The rules are straightforward to learn, and simple to teach. The map on the board, that initially seemed boring, turns out to simplify the value of a voyage, possibly the hardest concept in the rules to grasp. The rules book is well laid out with plenty of useful examples.
Some gamers turn their noses up at games that have two player variants included in the rules. I don’t entirely disagree with their opinion, but Madame Ching is a surprising outlier. The two player variant included in the rules is a borderline better game than the three and four player game. I was shocked. The three and four player games are still enjoyable, but I highly recommend the two player ‘variant.’ Games took about an hour regardless of the number of players.
Madame Ching is not drenched in theme, but the sea pirate flavor helps tie the mechanics together. Players are not going to be talking like Chinese pirates, but they are going to intuitively understand how the mechanics work. I don’t think I would have liked the game as much as I did without the lightly sprinkled theme.
This game shines with the simple choices presented to the players every turn. The choice of what card to play is easy to understand, but leads to some interesting choices of what will happen on future turns. The way the numbers interact with the colors also add to the challenge. It is not just how many cards someone can play, but how many colors can they play as well. While playing out one voyage, players must have a forward eye to the next voyage as cards not used will be the basis for the next set.
On the topic of cards, the addition of the skill mechanic leads to even more diverging choices. You may have the perfect order and color combo, but the skill icons might force you to save a card for a later voyage. This choice of continuing on or cutting out and restarting is rather rewarding.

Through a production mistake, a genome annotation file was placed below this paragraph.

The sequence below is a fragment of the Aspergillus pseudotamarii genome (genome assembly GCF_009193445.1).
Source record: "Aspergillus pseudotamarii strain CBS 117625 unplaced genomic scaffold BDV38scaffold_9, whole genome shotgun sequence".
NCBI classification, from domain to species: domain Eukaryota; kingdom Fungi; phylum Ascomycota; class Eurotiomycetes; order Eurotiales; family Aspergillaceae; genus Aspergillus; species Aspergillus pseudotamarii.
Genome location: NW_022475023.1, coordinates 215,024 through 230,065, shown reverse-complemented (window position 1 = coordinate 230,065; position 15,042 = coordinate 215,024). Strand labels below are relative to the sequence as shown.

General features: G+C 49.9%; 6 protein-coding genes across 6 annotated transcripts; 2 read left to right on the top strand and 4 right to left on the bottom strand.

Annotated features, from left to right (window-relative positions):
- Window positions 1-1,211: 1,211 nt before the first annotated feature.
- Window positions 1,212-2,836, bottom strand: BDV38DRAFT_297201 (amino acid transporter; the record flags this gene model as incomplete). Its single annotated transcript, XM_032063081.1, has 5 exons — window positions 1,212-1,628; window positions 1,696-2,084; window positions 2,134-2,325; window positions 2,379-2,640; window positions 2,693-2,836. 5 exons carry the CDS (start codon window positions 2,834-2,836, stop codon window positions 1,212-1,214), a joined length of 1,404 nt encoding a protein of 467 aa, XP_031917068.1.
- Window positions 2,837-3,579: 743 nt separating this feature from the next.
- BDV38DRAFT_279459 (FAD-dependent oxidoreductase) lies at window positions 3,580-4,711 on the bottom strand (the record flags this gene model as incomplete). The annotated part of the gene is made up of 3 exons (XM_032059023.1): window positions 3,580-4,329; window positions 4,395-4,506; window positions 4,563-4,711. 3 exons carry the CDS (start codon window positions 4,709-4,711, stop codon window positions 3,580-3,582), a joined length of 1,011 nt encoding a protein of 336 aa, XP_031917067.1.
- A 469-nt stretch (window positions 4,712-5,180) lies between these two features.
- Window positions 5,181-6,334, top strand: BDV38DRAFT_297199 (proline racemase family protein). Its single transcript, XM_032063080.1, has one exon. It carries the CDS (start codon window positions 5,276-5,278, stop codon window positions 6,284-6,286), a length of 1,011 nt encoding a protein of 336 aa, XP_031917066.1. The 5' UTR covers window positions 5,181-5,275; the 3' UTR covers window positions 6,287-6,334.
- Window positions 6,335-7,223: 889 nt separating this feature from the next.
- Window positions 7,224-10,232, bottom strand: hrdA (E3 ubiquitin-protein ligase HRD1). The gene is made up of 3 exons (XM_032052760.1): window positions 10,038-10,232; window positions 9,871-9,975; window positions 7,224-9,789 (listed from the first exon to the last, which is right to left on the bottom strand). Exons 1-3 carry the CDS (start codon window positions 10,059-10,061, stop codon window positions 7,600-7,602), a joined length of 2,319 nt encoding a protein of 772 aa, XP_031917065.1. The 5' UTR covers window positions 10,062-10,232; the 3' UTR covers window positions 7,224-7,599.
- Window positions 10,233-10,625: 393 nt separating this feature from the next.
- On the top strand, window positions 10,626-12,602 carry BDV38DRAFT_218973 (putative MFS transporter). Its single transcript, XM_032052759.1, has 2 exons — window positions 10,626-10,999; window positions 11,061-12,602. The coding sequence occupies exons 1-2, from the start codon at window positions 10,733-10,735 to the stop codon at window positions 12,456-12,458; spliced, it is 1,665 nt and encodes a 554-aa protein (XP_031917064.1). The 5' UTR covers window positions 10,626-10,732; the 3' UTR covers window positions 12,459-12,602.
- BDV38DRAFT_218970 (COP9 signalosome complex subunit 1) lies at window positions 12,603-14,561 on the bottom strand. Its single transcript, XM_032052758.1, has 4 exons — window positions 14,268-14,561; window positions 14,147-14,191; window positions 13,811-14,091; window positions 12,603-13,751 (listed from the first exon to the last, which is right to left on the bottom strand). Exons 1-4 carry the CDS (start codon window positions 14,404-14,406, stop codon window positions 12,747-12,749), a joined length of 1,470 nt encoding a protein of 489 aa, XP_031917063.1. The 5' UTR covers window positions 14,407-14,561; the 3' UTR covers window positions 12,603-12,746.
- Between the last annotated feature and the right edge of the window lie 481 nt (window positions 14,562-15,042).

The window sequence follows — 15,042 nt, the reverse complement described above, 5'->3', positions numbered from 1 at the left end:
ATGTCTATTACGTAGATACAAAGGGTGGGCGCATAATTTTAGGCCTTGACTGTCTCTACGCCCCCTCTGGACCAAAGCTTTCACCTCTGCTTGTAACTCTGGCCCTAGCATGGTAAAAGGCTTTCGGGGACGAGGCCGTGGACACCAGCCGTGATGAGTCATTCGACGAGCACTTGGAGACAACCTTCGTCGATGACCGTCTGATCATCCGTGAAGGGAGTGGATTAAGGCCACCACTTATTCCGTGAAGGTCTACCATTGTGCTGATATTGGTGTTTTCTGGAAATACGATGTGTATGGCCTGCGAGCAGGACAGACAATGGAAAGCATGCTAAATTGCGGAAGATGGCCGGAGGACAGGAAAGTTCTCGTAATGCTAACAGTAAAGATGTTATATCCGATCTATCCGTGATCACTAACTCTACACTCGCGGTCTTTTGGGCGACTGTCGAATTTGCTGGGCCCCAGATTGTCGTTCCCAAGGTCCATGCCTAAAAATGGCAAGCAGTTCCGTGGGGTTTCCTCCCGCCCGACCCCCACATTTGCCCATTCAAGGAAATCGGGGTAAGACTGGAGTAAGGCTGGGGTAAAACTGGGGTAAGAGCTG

Fitting right in to the family game genre, Madame Ching rewards solid play while still being enjoyable for all of the players. It is seldom that you feel like you are not making progress, and even at the end of the game, scores are hard to predict. There is a fair amount of player interaction, but the effect is subtle. Because cards are being drawn from a common pile, a strategic pick can seriously hamper an opponent’s voyage.
A noticeable problem facing Madame Ching is the noticeable lack of variation in repeated plays. The mission cards are somewhat random, but for the most part stay the same from game to game. The only variation is simply from the distribution of sailing cards. For the first few plays this does not seem to be an issue, but I worry if the game is going to become stale.
Designed by: Bruno Cathala, Ludovic Maublanc
Published by: Hurrican / Asmodee
Time: 45 mins
Mechanics: Hand management, set collection
Once you realize the busy looking board is rather efficient and helpful, Madame Ching pulls players in with its rewarding and straightforward mechanics. I recommend this game to anyone who is looking for a fresh family weight Eurogame. There is enough depth to entertain hobby gamers while still being accessible for the most hesitant new comer. If you are getting tired of completing routes in Ticket to Ride or playing all of your meeples as farmers in Carcassonne, you should take a look at Madame Ching.